I'm 35 years old. I think it's safe to assume I already know how much water to have near my fire for an emergency or to not cut down live wood (honestly no one should be using dead wood either as that also provides homes to woodland creatures, and instead should be bringing wood from home). I go to Rainbow for a festival with my wife and children. We enjoy camping and what better place to do it than with those of the same mindset. To us it is a festival. One of companionship and sensible living.

    I agree with almost everything you've said here, but the mentality that some are developing (once again not calling out anyone specifically, just speaking in general) of "how" the gathering should be, or the asinine "rules" reek of Babylonian thought process.

    I came across one website (which I'll leave nameless), that instructs people how to specifically go about building there fires, boiling or filtering their water, what types of food to bring, ect. ect. This website doesn't do this with the thought in mind of "here are some good ideas". No, this website instructs people more along the lines of "this is how it's done". And to me, that's wrong.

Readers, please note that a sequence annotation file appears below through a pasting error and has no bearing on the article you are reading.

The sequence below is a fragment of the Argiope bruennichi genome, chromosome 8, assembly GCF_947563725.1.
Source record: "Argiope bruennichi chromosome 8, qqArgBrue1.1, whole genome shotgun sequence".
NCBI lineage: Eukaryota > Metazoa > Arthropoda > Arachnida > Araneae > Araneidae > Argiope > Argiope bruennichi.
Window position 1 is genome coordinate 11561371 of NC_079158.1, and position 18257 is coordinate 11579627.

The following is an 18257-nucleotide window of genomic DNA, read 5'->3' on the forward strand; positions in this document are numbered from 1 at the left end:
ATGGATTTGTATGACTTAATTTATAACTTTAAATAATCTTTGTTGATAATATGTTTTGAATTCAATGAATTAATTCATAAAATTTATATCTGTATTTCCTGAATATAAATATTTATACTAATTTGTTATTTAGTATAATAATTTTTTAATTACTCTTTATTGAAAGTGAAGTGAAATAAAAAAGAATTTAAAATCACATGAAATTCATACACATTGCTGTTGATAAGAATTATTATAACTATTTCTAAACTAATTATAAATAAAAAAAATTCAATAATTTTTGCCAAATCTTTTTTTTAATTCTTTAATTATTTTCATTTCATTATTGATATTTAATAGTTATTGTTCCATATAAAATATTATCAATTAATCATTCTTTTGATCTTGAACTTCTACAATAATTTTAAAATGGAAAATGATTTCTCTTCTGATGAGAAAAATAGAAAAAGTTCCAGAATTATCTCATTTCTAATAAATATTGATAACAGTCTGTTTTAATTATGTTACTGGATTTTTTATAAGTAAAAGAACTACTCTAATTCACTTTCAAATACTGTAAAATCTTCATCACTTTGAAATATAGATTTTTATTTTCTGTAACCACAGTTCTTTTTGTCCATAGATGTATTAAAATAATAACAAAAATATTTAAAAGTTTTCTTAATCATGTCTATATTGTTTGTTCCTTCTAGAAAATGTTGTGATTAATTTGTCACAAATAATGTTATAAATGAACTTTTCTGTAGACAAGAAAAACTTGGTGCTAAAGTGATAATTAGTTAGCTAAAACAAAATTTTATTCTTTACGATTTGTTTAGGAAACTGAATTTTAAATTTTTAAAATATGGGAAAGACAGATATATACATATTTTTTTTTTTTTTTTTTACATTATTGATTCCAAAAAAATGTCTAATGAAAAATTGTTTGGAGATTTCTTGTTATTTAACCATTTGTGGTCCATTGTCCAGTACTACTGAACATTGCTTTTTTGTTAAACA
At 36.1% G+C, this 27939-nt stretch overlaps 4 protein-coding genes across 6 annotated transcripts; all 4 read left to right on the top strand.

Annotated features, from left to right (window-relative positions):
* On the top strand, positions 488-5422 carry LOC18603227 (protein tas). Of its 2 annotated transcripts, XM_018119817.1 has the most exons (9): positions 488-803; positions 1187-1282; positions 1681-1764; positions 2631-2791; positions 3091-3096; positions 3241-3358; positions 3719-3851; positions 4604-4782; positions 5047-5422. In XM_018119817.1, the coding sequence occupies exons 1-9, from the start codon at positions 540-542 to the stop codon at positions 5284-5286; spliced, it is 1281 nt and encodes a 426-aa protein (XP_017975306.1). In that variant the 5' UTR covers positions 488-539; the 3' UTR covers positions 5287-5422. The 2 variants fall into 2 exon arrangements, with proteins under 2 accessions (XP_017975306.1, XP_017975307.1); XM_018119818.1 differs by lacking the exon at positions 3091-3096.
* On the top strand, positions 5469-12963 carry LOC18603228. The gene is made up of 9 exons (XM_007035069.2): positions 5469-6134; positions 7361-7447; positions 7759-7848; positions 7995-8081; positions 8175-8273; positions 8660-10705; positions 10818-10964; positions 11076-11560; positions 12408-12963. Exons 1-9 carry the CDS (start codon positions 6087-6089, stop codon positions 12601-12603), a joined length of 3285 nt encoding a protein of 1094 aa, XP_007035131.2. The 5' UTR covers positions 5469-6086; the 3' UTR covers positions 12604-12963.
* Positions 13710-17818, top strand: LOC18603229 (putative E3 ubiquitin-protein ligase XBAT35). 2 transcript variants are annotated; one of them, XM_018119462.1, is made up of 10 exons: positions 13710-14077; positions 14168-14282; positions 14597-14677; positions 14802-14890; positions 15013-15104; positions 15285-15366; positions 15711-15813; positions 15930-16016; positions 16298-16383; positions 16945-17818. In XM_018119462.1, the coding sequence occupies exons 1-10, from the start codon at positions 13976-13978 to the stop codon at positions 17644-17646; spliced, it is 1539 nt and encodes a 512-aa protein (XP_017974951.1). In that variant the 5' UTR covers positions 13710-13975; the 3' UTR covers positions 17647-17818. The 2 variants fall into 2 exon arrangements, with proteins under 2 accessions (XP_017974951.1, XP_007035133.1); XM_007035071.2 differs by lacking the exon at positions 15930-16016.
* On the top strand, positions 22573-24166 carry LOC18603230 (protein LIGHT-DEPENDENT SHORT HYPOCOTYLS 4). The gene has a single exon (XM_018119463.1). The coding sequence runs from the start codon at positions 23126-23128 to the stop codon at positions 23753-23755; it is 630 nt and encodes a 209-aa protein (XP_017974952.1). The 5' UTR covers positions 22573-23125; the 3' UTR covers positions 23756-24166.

Rainbow Gathering means different things to everyone. And the sharing of different ideas helps us learn and grow. The elitist attitude of "do it this way because I say so" I can find anywhere else in Babylon. I certainly don't need to seek it out at our family gathering.

    As I said, I'm not calling you out (as I agree with you, especially on the river camping thing) or anyone else out specifically. Just saying we all need to practice a little more of "live and let live" and a lot less of "live how so and so instructs you to."

    Lovin you.

    (p.s. I've developed a blog at www.truestorybytruth.blogspot.com specifically about green living, camping tips, and gardening tips. I hope you'll check it out.)

    1. I think the reason there are "rules" is because not everyone is at all familiar with how to be safe ~ it might be their first time in the woods, period, or maybe its more like helpful advice to anyone who might not have every camped so far from their car for an extended period of time. It's less babylonian thought process and more like advice on how to have a safe and comfortable time...